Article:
Lucas County Republican leaders will meet tonight to decide who will take up the campaign against embattled incumbent Democrat Sandy Isenberg in the race for county commissioner.
Lots of GOP names have been tossed about - all but one of them current office holders. That one - Allison Perz, an education consultant who is linked with charter schools - has given the most positive reaction of all the prospects to queries about her interest in the race.
She is the daughter of former state Rep. Sally Perz, a four-term veteran legislator who now lobbies for the University of Toledo. Allison was intimately involved with her mother's campaigns, and has worked as a top official of the county GOP under former chairman Tom Noe.
Both Mr. Noe and his wife, Bernadette, a lawyer who is the current chairman, are very supportive of the person they refer to as “A.P.”
You know the story.
Last week Democratic Lucas County Commissioner Sandy Isenberg flip-flopped and decided against a retirement scheme that would have allowed her to collect a pension from an elected position for which she is also seeking re-election - and a full-time salary.
Her plan was to retire at the end of the year and begin collecting a $40,000 pension, combined with the $76,000 per year she would receive in regular salary starting Jan. 1 - assuming she wins re-election.
Now the rest of the story: Probate Judge Jack Puffenberger, another Democrat, who also filed an intent to begin drawing a pension, is set to receive about $70,000 per year from the Ohio Public Employees Retirement System, on top of his salary of $106,000. Unlike Ms. Isenberg, Judge Puffenberger has said he plans to go ahead with his plans to retire, and collect his pension and salary if re-elected.
This despite the public outrage that has surfaced since word of the double-dipping hit the news pages.
Mr. Puffenberger said the legislature examined the law allowing the double-dip, and spelled out specifically how public officials should proceed to take advantage of it. He has followed those rules. In reversing her course, Ms. Isenberg said “I was wrong. It is wrong for an elected official to retire and keep working the same job. Clearly the public senses a problem when officials announce their retirement from public office while still seeking that office.”
No member of the Ohio Supreme Court, which sets ethical standards for Ohio judges, has used the double-dip provision. Only Alice Robie Resnick could have. She could not be reached.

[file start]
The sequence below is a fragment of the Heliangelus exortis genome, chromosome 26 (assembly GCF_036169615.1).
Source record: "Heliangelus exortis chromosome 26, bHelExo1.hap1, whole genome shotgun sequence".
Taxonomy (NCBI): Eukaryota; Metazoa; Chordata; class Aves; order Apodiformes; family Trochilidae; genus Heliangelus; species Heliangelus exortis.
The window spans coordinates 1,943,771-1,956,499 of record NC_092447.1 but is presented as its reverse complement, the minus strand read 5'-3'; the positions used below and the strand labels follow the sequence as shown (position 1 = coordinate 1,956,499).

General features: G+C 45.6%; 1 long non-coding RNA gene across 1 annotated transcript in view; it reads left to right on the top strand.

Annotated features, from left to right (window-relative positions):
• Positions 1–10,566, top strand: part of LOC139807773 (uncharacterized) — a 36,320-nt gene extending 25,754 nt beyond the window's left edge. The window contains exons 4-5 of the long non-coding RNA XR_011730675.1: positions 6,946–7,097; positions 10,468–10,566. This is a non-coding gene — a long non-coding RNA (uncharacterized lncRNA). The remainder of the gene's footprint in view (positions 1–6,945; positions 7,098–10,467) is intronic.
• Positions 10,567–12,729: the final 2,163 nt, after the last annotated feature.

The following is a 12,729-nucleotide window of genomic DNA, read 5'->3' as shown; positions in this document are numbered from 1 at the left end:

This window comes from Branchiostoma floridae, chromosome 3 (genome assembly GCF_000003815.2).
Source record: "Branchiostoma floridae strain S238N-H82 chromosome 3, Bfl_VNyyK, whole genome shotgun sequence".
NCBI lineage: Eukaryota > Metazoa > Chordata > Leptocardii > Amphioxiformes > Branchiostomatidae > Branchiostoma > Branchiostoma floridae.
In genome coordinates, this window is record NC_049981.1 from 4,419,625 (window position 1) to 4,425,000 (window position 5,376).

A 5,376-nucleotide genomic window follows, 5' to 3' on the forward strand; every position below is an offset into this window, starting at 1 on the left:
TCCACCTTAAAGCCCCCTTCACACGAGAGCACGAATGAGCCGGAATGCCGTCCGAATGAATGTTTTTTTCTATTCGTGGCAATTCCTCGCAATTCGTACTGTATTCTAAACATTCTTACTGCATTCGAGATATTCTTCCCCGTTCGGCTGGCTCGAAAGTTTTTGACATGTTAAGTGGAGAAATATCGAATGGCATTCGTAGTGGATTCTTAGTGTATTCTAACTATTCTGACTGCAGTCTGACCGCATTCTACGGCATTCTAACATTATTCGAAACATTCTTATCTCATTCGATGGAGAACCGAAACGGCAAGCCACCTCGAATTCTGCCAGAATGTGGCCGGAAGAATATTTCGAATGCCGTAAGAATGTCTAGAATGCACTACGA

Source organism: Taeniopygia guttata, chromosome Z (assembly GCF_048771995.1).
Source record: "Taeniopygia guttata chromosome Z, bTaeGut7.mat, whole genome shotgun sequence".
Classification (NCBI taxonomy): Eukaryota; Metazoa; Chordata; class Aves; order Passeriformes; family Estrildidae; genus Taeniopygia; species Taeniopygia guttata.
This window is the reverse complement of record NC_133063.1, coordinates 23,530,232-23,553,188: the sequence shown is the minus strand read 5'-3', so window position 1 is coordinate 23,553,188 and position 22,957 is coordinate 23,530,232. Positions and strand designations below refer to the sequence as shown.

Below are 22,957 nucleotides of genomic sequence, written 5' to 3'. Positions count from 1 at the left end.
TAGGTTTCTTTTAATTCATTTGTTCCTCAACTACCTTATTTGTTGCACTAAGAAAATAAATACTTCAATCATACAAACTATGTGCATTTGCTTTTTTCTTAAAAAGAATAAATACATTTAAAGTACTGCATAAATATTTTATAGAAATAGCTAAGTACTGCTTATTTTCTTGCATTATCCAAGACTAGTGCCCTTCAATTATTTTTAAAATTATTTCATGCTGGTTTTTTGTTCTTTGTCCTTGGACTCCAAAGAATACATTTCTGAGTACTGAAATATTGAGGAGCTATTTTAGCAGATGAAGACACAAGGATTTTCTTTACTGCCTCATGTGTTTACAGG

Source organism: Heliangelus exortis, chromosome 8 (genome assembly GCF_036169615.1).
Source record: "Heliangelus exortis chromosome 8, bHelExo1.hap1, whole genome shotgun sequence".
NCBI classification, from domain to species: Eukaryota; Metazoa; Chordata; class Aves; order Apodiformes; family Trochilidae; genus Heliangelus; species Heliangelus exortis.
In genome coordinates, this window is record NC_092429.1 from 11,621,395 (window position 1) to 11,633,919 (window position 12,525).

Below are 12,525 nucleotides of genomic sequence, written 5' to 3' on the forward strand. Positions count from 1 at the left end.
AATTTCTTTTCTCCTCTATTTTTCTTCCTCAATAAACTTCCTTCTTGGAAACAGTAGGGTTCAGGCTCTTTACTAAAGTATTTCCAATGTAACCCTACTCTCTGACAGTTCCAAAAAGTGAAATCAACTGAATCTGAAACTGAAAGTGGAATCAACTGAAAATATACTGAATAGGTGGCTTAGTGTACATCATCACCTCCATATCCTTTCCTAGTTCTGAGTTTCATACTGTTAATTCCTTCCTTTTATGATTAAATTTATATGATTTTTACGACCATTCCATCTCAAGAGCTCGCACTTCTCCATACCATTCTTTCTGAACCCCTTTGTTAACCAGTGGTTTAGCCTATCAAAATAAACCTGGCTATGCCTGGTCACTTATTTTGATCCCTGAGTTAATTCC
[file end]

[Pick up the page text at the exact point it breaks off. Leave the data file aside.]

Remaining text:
Assuming continued re-election until state law bars him due to age in 2026, Mr. Puffenberger stands to earn $1.68 million in pension cash alone, not counting regular salary.
The difference between the two candidates? Ms. Isenberg faces an opponent in the fall election, while Mr. Puffenberger does not.
At least not yet.
The deadline for write-in candidates in the race is Sept. 16. Paperwork is not much of an obstacle. The Lucas County board of elections requires completion of a simple one-page form and a check for $80 to cover the filing fee.
Ron Faucheux, editor-in-chief of Campaigns and Elections magazine, based in Washington, said special circumstances must be in place for a write-in campaign to be successful.
“That campaign, as any campaign, has to be run correctly. You would have to gear a campaign around explaining mechanically how to do it, and sort of making it a matter of pride that your support base will go out and vote” despite the barrier of having to write the name in, Mr. Faucheux said.
“If there is genuinely public outrage over something like that, that could be enough to do it,” he said. “It seems like voters are less tolerant of things like that now. They have, over the years, become less tolerant of public officials taking care of themselves at public expense. I don't think voters think that's cute anymore.
“It has created a sense that people high up in power, whether it is government or business, are abusing their positions. A lot of people are reacting against that,” said Mr. Faucheux.
Carlo LoParo, spokesman for Secretary of State Kenneth Blackwell, said write-in campaigns are occasionally successful in Ohio.
It's not impossible,” he said. “It has happened before. The odds for success dramatically improve with resources being applied to the candidate and if the political environment favors them.”
Ms. Isenberg could tell you the political environment at Government Center is quite different than it was a month ago.
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